A poem with not as many rhetorical questions, since

where’s that time to invest in questions that induce no reply?                                       

Yes, I’ll just pen you a device-less poem

for ‘tis utterly immaterial to conceal our love  

behind any one poetic device!                                                                                                                  

Love, today I just want to let you know

that you’re the life of my love                                                                                                                    

You who opaque one and all

the irresistibly charming belle

and sole conqueror of my pride of heart!                                                                                     


So Love, kindly appreciate this extraordinary love poem                                         

for ours is totally out-of-the-ordinary love                                                                       

since not even the authority of these poetic words

that I soooo much economize

can effectively express our immense affection                                                                  

that’ll forever remain remarkably unusual!           



Dreaming of Soccer
by Christine Coates of Cape Town, South Africa

I grew up on the edge of District Six, all we had was a ball;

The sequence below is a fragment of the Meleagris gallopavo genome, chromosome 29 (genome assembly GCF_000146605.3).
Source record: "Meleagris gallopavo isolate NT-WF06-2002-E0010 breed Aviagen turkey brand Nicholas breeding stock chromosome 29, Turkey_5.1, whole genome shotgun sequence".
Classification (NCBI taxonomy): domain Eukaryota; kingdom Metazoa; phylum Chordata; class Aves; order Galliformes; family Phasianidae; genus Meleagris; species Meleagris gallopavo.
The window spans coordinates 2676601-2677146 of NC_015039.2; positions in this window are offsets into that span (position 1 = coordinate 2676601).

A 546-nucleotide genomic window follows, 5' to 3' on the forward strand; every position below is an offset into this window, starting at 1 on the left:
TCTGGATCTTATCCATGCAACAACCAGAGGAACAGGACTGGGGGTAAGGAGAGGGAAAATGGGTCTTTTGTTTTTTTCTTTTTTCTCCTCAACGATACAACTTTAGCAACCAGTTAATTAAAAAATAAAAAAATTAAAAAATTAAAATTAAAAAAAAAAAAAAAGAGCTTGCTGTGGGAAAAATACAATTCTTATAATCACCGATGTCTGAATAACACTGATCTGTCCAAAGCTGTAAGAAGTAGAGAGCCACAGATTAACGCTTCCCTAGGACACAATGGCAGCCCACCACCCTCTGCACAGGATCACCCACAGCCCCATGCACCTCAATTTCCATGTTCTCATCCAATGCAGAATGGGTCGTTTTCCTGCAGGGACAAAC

newspapers taped round and round.
The Malay boys had a leather ball; their dad's drapers and tailors,
and matches in the street, teaming ourselves, until the muezzin called
them to prayers and our mothers yelling to come for supper.
Dreaming of soccer, how I dribbled the ball,
how I passed it to Desmond Green and he back to me,
how I shot it into the back of the net.
Darling Street, late afternoon, a short cut,
bergies slept there under the milkwoods, they ate boys
like the Sabbath chicken, spitting out the bones, Mom said.
Hansel bones.
The sun low between Lion's Head and Devil’s Peak,
a blink of an eye, a bogey winking, a candle.
Then I saw the glass, the rounded ends of bottles.
But I was nimble, I was quick like Desmond Green;
Hubbly Bubbly, Pepsi, Coca-Cola,
a window for empties, a tickey a bottle, a sixpence for whiskey,
a miracle I told Desmond,
from under the milkwoods, money for our own ball.
The Malay boys, as good as them, a proper team,
like the story in shul, manna in the desert, pansella.

Shifren's Sports Shop smells of leather and rubber,